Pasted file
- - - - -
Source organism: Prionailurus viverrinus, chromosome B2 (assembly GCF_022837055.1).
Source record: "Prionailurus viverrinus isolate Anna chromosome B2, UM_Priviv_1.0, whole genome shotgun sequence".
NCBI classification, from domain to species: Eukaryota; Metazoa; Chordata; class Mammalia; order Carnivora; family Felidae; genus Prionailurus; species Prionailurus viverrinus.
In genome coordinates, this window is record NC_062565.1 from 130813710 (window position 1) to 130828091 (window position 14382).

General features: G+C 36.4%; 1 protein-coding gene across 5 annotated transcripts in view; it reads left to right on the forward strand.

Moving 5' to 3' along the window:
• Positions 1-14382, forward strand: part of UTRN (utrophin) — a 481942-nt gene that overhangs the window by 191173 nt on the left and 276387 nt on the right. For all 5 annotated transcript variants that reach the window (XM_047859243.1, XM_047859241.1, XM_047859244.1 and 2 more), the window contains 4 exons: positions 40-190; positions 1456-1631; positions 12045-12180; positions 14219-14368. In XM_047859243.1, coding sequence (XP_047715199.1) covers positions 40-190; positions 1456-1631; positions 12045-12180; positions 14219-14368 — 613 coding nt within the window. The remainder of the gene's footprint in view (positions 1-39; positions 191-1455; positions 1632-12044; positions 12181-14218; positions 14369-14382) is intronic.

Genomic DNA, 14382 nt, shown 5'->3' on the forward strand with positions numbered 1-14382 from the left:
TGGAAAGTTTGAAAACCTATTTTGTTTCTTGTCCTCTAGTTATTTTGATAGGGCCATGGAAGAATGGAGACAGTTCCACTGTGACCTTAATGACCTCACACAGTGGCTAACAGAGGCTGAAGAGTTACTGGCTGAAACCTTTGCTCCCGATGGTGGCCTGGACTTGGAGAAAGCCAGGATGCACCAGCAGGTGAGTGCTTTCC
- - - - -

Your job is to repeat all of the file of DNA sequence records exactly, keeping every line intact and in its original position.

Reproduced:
Source organism: Prionailurus viverrinus, chromosome B2 (assembly GCF_022837055.1).
Source record: "Prionailurus viverrinus isolate Anna chromosome B2, UM_Priviv_1.0, whole genome shotgun sequence".
NCBI classification, from domain to species: Eukaryota; Metazoa; Chordata; class Mammalia; order Carnivora; family Felidae; genus Prionailurus; species Prionailurus viverrinus.
In genome coordinates, this window is record NC_062565.1 from 130813710 (window position 1) to 130828091 (window position 14382).

General features: G+C 36.4%; 1 protein-coding gene across 5 annotated transcripts in view; it reads left to right on the forward strand.

Moving 5' to 3' along the window:
• Positions 1-14382, forward strand: part of UTRN (utrophin) — a 481942-nt gene that overhangs the window by 191173 nt on the left and 276387 nt on the right. For all 5 annotated transcript variants that reach the window (XM_047859243.1, XM_047859241.1, XM_047859244.1 and 2 more), the window contains 4 exons: positions 40-190; positions 1456-1631; positions 12045-12180; positions 14219-14368. In XM_047859243.1, coding sequence (XP_047715199.1) covers positions 40-190; positions 1456-1631; positions 12045-12180; positions 14219-14368 — 613 coding nt within the window. The remainder of the gene's footprint in view (positions 1-39; positions 191-1455; positions 1632-12044; positions 12181-14218; positions 14369-14382) is intronic.

Genomic DNA, 14382 nt, shown 5'->3' on the forward strand with positions numbered 1-14382 from the left:
TGGAAAGTTTGAAAACCTATTTTGTTTCTTGTCCTCTAGTTATTTTGATAGGGCCATGGAAGAATGGAGACAGTTCCACTGTGACCTTAATGACCTCACACAGTGGCTAACAGAGGCTGAAGAGTTACTGGCTGAAACCTTTGCTCCCGATGGTGGCCTGGACTTGGAGAAAGCCAGGATGCACCAGCAGGTGAGTGCTTTCC